Growing up, Adam Teague had two large posters of his role model on his bedroom wall.
“Football card poses of him in old number 39,’’ he remembered fondly. “They were large.’’
Ol’ No. 39 in the University of Wisconsin football jersey was his dad, Bob Teague. Larger than life.
“Those were great mementoes,’’ he went on. “Displayed proudly in my childhood.’’
Family and friends have has been swelling with pride ever since learning that Bob Teague will be inducted posthumously into the UW Athletic Hall of Fame.
Teague’s sterling legacy as a college running back – and later as an accomplished network television reporter – will be recognized during the Sept. 15 campus enshrinement for the Class of 2023.
“This would be recognition, kind of validation of another part of his life where he gave 110 percent,’’ said Adam Teague, 56. “Looking back, he was super proud of his accomplishments.
“I’m sure this would bring him to tears …’’
Teague, a Milwaukee native, fashioned an impressive list of ‘’firsts’’ – not the least of which was becoming the first African-American player to start a football game for the Badgers. That was in 1949.
“Unfortunately, his story has not received the attention it so richly deserves,’’ suggested Pat Richter, a former Wisconsin All-American tight end and the school’s athletic director for 14-plus years.
“Many who could have benefited from hearing about his tales of perseverance may now finally have that opportunity …’’
Perseverance being the operative word for Teague’s inspiring narrative. That was endorsed by Gloria Ladson-Billings, a former Big Ten faculty representative and UW athletic board member.
“There are those people throughout history,’’ Ladson-Billings opined, “that makes you say to yourself, ‘I wish I could have known him/her’ – Bob Teague is clearly one of those people for me.’’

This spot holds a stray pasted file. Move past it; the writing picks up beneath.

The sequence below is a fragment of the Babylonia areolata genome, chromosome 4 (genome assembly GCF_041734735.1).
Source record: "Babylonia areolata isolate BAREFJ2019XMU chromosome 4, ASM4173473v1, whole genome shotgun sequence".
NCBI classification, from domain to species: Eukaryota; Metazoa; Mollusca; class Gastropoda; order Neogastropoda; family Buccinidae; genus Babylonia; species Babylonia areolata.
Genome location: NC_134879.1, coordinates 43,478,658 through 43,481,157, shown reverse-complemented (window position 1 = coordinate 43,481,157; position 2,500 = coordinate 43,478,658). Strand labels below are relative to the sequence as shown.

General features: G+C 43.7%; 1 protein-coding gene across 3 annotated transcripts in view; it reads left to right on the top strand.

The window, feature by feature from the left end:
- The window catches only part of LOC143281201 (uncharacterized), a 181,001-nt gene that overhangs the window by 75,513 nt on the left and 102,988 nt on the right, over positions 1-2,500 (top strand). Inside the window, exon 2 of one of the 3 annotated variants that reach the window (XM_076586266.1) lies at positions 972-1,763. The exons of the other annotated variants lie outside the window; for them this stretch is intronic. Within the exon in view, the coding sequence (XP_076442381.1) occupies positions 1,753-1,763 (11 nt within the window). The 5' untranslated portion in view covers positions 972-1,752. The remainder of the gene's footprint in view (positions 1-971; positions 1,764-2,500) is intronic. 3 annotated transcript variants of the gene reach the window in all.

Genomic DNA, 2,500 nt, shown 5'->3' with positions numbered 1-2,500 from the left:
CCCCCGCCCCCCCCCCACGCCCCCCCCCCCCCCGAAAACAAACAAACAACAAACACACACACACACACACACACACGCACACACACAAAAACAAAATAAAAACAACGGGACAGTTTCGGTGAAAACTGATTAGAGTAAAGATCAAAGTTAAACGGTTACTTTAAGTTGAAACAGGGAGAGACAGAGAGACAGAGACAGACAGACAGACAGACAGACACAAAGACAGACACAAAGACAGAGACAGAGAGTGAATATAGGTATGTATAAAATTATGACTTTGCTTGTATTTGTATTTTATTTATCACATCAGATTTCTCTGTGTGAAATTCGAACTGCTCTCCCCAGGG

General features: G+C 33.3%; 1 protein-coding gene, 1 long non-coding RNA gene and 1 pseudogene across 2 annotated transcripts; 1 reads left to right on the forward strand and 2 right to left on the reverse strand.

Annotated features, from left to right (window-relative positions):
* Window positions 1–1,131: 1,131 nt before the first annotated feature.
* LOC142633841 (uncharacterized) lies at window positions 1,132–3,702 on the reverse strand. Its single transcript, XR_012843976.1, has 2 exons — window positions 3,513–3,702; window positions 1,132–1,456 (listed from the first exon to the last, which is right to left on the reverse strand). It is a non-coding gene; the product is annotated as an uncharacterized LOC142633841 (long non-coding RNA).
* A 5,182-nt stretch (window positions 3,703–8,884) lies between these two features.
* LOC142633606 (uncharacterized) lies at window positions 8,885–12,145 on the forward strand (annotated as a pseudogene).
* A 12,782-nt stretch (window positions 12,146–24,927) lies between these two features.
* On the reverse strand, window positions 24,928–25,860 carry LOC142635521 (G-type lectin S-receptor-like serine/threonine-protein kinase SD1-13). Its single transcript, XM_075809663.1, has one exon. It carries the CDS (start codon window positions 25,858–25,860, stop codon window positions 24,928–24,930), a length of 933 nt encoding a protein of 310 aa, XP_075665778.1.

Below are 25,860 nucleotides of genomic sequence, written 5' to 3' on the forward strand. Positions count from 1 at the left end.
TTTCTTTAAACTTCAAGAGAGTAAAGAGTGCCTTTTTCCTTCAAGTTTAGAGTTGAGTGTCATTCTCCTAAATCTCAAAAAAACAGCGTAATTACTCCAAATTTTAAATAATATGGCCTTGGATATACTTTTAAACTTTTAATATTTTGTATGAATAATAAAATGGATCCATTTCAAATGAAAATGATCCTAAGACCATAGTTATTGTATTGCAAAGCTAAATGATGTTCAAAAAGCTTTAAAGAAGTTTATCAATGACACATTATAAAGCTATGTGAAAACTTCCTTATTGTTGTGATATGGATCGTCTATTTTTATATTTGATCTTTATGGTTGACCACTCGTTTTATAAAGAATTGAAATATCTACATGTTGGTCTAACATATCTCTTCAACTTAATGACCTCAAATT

Teague garnered the same level of respect from Elzie Higginbottom, a Big Ten track champion in the early ‘60s for the Badgers and a 2019 inductee to the UW Athletic Hall of Fame.
“Bob’s career blazed a path that later became a foundation for many others,’’ said Higginbottom, the CEO and founder of East Lake Management and Development Corp.
“If it weren’t for the Bob Teagues of the world, there wouldn’t have been a blueprint laid for Elzie Higginbottom or other black student-athletes who attended the University of Wisconsin-Madison.’’
Although he didn’t start until the fourth game of the ’49 season – coach Ivy Williamson finally gave him a chance to show what he could do – Teague still led the Badgers in rushing and touchdowns.
There were some NFL opportunities, most notably in Green Bay. But he chose a different path. Armed with his journalism degree, Teague became the first black reporter at the Milwaukee Journal.
From there, he landed on the New York Times sports desk. That opened the door to WNBC-TV where he integrated the profession as one of New York City’s first black television journalists.
Teague, the author of six books, was widely respected for his integrity and honesty. He didn’t pull any punches. “He did not sir,’’ laughed Adam Teague. “He had a brutal sense of honesty.
“He swung at the fences every time no matter what he did. It was a pretty high standard.’’
Bob Teague passed away in 2013. He was 84. The New York Times wrote that Teague had “established a reputation of finding smart, topical stories and delivering them with sophistication.’’
He was a trailblazer, on and off the field. When he got to the UW, Richter noted, “There were no role models’’ for him. Once he got his chance, he added, “He WAS the role model and a great one.’’
It’s why Ol’ No. 39 has found a rightful home in the UW Athletic Hall of Fame.